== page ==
Access Type

Open Access Dissertation

Date of Award

January 2013

Degree Type

Dissertation

Degree Name

Ed.D.

Department

Curriculum and Instruction

First Advisor

Gerald R. Oglan

Abstract

This study explored the emerging context of elementary school principals as they engaged in the work of Instructional Leadership. Naturalistic Inquiry was adopted as a methodological framework to explore the unique perspectives and understandings of participants. Focus Group activities, surveys, small group interviews, and recursive ethnographic interviews were used to capture rich and descriptive representations of principal understandings. Research questions explored the experiences and conditions that participants identified as essential for their growth as Instructional Leaders. The concept of paradigm and the implications of system structures and hierarchies was investigated as it relates to the supporting conditions necessary for principal growth with clear trends emerging about the shifting nature of school leadership to an Interpretive model. The findings of this study highlight an emerging description of the goals and attributes that elementary school principals ascribe to Instructional Leadership. Participating principals identified that the intended outcomes of their work as instructional leaders included: 1) positively impacting broad measures of student outcomes; 2) positively impacting pedagogical change and growth for teachers; and 3) the creation of a learning culture within their schools. Additionally, principals identified that the key attributes of Instructional Leadership could be classified under four broad categories: 1) actions related to leadership style and approach; 2) actions which serve to facilitate the `Improvement Planning Cycle' of schools; 3) establishing and maintaining a focus on the tasks of teaching and learning; 4) and engaging in actions that intentionally cultivate the learning culture of the school.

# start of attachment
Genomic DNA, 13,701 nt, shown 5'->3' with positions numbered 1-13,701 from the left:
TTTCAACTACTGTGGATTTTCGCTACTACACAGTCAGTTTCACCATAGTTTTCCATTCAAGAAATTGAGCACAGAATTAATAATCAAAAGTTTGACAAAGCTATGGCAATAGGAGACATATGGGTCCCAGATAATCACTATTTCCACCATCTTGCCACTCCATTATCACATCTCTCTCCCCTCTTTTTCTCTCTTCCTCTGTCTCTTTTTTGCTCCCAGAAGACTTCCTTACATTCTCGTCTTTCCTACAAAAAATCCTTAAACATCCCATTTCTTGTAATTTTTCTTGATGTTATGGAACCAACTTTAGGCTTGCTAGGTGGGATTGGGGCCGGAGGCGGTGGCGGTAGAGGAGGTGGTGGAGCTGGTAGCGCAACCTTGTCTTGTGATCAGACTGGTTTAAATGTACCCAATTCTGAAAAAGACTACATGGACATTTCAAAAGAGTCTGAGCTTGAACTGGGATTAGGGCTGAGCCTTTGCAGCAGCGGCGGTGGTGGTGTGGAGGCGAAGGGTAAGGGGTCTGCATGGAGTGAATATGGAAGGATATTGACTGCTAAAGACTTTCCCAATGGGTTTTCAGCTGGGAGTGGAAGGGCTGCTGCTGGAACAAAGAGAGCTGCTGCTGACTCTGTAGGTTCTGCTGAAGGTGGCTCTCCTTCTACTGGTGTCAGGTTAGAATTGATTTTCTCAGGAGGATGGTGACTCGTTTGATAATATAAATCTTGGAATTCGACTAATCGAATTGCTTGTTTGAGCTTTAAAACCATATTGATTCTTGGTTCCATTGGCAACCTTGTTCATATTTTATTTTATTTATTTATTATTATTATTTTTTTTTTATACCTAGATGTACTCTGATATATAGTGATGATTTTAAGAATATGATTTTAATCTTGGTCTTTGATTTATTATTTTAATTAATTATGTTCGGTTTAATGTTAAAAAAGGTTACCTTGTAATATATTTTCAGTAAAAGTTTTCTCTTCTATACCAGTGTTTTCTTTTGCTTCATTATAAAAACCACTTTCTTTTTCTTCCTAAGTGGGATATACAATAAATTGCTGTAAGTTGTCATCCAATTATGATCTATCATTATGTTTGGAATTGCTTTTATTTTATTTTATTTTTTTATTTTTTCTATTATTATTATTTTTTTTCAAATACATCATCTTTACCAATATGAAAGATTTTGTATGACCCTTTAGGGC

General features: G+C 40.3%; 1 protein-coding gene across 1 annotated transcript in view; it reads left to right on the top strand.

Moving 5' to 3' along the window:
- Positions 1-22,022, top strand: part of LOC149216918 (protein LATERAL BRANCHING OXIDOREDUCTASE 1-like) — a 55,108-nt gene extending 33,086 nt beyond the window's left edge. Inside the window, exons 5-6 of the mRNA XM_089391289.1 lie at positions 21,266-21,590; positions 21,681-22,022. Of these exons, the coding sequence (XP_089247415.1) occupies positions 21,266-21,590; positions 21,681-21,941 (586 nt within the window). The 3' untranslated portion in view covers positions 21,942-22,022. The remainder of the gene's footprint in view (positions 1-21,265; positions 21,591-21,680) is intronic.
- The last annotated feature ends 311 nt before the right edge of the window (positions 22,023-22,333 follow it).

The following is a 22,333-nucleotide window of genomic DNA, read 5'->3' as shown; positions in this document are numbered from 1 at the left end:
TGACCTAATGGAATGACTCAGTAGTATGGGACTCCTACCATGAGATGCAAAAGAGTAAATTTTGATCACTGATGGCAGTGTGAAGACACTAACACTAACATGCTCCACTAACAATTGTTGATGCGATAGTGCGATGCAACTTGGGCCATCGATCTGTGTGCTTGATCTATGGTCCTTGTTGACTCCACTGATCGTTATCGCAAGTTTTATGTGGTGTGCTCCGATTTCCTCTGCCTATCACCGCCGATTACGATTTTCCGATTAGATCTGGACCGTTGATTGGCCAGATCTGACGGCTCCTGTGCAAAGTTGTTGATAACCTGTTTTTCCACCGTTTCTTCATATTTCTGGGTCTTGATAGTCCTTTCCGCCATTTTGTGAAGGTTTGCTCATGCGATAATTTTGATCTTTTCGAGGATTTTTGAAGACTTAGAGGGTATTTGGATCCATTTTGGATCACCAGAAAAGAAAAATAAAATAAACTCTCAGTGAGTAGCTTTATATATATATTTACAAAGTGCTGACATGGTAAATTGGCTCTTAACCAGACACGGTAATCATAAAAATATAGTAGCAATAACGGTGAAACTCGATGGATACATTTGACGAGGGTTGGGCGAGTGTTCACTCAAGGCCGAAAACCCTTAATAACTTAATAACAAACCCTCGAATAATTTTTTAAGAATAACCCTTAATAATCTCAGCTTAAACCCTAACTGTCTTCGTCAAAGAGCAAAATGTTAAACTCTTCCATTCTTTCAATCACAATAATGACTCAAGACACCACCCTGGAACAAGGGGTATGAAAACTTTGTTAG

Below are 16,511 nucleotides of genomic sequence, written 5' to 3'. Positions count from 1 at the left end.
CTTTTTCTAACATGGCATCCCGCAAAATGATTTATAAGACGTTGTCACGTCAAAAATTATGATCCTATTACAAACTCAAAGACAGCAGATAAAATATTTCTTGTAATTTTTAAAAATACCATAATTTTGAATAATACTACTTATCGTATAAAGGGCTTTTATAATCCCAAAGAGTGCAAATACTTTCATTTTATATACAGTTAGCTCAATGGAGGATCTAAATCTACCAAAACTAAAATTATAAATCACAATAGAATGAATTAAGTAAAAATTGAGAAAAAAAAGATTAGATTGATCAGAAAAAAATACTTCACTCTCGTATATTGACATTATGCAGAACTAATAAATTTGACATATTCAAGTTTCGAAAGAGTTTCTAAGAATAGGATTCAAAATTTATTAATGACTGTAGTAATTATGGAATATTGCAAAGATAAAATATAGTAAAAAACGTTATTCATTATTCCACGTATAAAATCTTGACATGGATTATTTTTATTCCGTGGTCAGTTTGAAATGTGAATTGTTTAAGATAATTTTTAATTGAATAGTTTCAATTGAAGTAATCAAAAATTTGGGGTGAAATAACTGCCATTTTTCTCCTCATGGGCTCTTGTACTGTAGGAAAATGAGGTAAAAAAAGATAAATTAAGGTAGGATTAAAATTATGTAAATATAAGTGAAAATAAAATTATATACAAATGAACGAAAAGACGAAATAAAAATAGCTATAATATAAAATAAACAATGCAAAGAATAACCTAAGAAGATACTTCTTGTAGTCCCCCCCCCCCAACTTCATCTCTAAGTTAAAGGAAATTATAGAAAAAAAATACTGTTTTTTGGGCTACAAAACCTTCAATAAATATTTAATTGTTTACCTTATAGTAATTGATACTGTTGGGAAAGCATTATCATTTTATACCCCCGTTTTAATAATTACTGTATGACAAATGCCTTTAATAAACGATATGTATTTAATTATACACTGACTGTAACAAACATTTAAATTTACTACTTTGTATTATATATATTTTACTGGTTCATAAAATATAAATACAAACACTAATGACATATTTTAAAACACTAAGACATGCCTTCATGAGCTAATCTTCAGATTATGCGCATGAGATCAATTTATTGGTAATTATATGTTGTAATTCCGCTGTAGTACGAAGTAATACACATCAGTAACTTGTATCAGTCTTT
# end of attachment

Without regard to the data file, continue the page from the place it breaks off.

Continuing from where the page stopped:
An analysis of the structures and conditions that principals identified as significant in supporting their growth emerged. These reside in: 1) support for self; 2) support from peers; 3) support from the system; and 4) support from the professional organization. A key finding of this study was a disconnect between the learning culture that principals cultivate in their buildings to foster collaboration, trust, co-learning and an inquiry mindset, and the learning culture that exists for principals. The role of the district, and particularly, the superintendent, was explored as being essential to creating the supportive conditions - the culture of learning that principals identify as critical.